The Inhabitance of Loss: A Transnational Feminist Project on Memorialization

Principal Investigator: Dr. Alison Crosby, Associate Professor, School of Gender, Sexuality and Women’s Studies, Faculty of Liberal Arts & Professional Studies, and CFR Director

Co-Investigator: Dr. Malathi de Alwis, cultural anthropologist, Sri Lanka

Research team members: Dr. Irma Alicia Velásquez Nimatuj, anthropologist and journalist (Guatemala), and Heather Evans, doctoral student, Graduate Program in Gender, Feminist and Women’s Studies, York University

Funder:  SSHRC Insight Grant

Project Description:

This project uses a transnational feminist lens to examine when and how survivor-led initiatives to memorialize loss in Guatemala and Sri Lanka create new articulations of agency, voice and community within and across national borders. Guatemala and Sri Lanka have each endured decades of armed conflict that have had and will continue to have devastating effects on generations. How these wars are remembered and memorialized—through such devices as memorials, monuments, tombstones, archives, photographs, murals and art installations—are sites of constant contestation and anxiety. Memorialization practices are embedded in postwar relationships between and among individuals, communities and the state that are fraught and fractured, and laced with grief and anger about the lived experiences of violence and loss, victory and defeat. They also present an opportunity for survivors to (re)inhabit loss, to mobilize grief to create a new form of political community. Memorialization practices have transnational dimensions; the traveling of gendered racialized memorializing tropes, signs, claims, and power relations across borders informs and shapes how and by whom the experience of violence is represented and redressed.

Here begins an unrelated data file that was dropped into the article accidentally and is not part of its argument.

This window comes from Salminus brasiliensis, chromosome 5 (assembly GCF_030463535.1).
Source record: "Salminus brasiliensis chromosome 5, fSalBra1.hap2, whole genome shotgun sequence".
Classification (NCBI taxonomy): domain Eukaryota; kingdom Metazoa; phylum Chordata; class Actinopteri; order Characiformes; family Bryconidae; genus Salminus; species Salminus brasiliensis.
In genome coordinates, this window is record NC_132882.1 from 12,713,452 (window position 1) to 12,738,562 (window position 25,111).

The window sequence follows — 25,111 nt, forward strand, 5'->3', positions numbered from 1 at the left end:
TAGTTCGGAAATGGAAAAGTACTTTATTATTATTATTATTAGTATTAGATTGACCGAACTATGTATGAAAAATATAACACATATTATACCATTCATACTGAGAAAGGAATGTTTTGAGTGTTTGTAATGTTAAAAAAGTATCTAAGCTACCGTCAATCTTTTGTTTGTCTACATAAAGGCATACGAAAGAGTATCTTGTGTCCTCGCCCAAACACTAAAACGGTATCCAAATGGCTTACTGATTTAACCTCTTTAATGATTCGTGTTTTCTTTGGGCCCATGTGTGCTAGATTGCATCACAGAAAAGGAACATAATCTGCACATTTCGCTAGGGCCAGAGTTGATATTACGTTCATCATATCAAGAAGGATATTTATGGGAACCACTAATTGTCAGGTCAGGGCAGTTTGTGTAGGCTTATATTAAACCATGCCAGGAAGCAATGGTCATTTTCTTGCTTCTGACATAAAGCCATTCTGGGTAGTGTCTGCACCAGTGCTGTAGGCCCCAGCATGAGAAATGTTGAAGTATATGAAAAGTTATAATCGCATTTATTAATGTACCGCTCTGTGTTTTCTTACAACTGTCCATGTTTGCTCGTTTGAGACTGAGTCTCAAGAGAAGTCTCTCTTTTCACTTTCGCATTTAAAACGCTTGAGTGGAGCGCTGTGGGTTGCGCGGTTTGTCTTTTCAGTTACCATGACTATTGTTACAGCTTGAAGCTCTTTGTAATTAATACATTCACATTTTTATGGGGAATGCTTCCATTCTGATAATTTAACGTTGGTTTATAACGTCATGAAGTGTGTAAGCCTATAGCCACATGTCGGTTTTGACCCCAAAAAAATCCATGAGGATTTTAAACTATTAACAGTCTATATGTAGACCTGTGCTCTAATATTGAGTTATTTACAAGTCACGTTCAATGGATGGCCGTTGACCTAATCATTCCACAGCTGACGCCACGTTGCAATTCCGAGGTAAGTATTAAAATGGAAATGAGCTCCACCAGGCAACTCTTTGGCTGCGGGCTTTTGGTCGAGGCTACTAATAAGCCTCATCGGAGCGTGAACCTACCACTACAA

The project explores the place-making potential of memorialization initiatives by survivors in Guatemala and Sri Lanka and the organizations who accompany them, including the search for disappeared loved ones, and the struggle for redress for racialized gendered violence, including sexual violence. We also examine how the Sri Lankan and Guatemalan states and militaries have memorialized their wars. The project is a collaborative undertaking between researchers with expertise in Guatemala and Sri Lanka respectively, and builds on our previous long-term research with survivors in their struggles for acknowledgement and redress.

We employ a transnational feminist methodology that takes into consideration structural inequities of power that travel across borders as a result of histories of colonization and imperialism and current practices of neoliberal globalization, with a particular focus on how the international human rights regime has funded and shaped memorialization practices. We use a mixed methods approach to data collection, including site visits, ethnographic observation, case studies, in-depth interviews, group discussions, and discourse analysis. Through a range of proposed outputs, this research will contribute to interdisciplinary knowledge creation about the many impacts and variations of loss in the aftermath of political violence, and the possibilities for agency resulting from efforts to memorialize this loss. It will also strengthen and further develop transnational feminist research methods, and includes the participation of emerging scholars.